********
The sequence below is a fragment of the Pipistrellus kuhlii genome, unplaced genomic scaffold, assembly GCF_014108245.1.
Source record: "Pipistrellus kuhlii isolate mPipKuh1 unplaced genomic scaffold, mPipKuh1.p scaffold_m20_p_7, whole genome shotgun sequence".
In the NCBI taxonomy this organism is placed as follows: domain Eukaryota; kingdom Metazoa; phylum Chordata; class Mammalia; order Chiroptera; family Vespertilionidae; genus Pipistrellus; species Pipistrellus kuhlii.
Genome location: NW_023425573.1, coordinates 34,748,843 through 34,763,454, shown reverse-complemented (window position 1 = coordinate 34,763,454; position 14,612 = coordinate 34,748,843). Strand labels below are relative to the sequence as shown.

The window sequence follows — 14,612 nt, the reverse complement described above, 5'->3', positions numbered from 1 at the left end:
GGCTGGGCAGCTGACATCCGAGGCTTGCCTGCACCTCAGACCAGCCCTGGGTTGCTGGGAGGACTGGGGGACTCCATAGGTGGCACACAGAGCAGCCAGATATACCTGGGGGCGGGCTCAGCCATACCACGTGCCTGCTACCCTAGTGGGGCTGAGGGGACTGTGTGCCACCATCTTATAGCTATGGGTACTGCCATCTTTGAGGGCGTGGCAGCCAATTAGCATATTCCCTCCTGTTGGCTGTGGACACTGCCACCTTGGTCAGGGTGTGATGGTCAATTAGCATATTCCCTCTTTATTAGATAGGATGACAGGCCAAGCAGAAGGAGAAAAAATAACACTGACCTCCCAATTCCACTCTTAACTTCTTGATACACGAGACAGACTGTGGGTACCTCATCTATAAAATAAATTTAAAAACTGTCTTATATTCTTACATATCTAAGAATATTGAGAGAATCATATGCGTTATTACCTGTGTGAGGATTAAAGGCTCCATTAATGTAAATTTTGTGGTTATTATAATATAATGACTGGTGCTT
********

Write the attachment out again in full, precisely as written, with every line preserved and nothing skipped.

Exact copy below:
The sequence below is a fragment of the Pipistrellus kuhlii genome, unplaced genomic scaffold, assembly GCF_014108245.1.
Source record: "Pipistrellus kuhlii isolate mPipKuh1 unplaced genomic scaffold, mPipKuh1.p scaffold_m20_p_7, whole genome shotgun sequence".
In the NCBI taxonomy this organism is placed as follows: domain Eukaryota; kingdom Metazoa; phylum Chordata; class Mammalia; order Chiroptera; family Vespertilionidae; genus Pipistrellus; species Pipistrellus kuhlii.
Genome location: NW_023425573.1, coordinates 34,748,843 through 34,763,454, shown reverse-complemented (window position 1 = coordinate 34,763,454; position 14,612 = coordinate 34,748,843). Strand labels below are relative to the sequence as shown.

The window sequence follows — 14,612 nt, the reverse complement described above, 5'->3', positions numbered from 1 at the left end:
GGCTGGGCAGCTGACATCCGAGGCTTGCCTGCACCTCAGACCAGCCCTGGGTTGCTGGGAGGACTGGGGGACTCCATAGGTGGCACACAGAGCAGCCAGATATACCTGGGGGCGGGCTCAGCCATACCACGTGCCTGCTACCCTAGTGGGGCTGAGGGGACTGTGTGCCACCATCTTATAGCTATGGGTACTGCCATCTTTGAGGGCGTGGCAGCCAATTAGCATATTCCCTCCTGTTGGCTGTGGACACTGCCACCTTGGTCAGGGTGTGATGGTCAATTAGCATATTCCCTCTTTATTAGATAGGATGACAGGCCAAGCAGAAGGAGAAAAAATAACACTGACCTCCCAATTCCACTCTTAACTTCTTGATACACGAGACAGACTGTGGGTACCTCATCTATAAAATAAATTTAAAAACTGTCTTATATTCTTACATATCTAAGAATATTGAGAGAATCATATGCGTTATTACCTGTGTGAGGATTAAAGGCTCCATTAATGTAAATTTTGTGGTTATTATAATATAATGACTGGTGCTT